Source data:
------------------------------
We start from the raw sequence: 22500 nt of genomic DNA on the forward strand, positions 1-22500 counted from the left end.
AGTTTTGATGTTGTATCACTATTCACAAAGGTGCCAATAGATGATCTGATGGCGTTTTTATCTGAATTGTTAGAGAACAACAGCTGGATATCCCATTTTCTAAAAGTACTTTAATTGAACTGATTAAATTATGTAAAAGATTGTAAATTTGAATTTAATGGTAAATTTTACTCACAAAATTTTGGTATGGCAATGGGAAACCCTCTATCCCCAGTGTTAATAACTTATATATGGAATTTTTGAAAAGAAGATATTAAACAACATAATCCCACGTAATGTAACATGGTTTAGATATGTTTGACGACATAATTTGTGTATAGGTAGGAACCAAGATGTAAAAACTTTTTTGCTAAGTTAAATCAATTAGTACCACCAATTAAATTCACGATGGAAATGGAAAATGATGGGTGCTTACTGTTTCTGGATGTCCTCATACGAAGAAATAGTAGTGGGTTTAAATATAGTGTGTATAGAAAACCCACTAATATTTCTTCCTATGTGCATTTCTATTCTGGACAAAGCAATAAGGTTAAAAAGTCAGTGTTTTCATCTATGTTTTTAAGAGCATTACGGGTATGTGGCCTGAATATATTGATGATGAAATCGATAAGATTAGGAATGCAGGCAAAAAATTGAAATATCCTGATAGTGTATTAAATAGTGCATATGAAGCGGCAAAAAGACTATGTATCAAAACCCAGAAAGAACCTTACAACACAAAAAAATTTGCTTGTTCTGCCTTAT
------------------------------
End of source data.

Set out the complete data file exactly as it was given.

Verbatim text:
We start from the raw sequence: 22500 nt of genomic DNA on the forward strand, positions 1-22500 counted from the left end.
AGTTTTGATGTTGTATCACTATTCACAAAGGTGCCAATAGATGATCTGATGGCGTTTTTATCTGAATTGTTAGAGAACAACAGCTGGATATCCCATTTTCTAAAAGTACTTTAATTGAACTGATTAAATTATGTAAAAGATTGTAAATTTGAATTTAATGGTAAATTTTACTCACAAAATTTTGGTATGGCAATGGGAAACCCTCTATCCCCAGTGTTAATAACTTATATATGGAATTTTTGAAAAGAAGATATTAAACAACATAATCCCACGTAATGTAACATGGTTTAGATATGTTTGACGACATAATTTGTGTATAGGTAGGAACCAAGATGTAAAAACTTTTTTGCTAAGTTAAATCAATTAGTACCACCAATTAAATTCACGATGGAAATGGAAAATGATGGGTGCTTACTGTTTCTGGATGTCCTCATACGAAGAAATAGTAGTGGGTTTAAATATAGTGTGTATAGAAAACCCACTAATATTTCTTCCTATGTGCATTTCTATTCTGGACAAAGCAATAAGGTTAAAAAGTCAGTGTTTTCATCTATGTTTTTAAGAGCATTACGGGTATGTGGCCTGAATATATTGATGATGAAATCGATAAGATTAGGAATGCAGGCAAAAAATTGAAATATCCTGATAGTGTATTAAATAGTGCATATGAAGCGGCAAAAAGACTATGTATCAAAACCCAGAAAGAACCTTACAACACAAAAAAATTTGCTTGTTCTGCCTTAT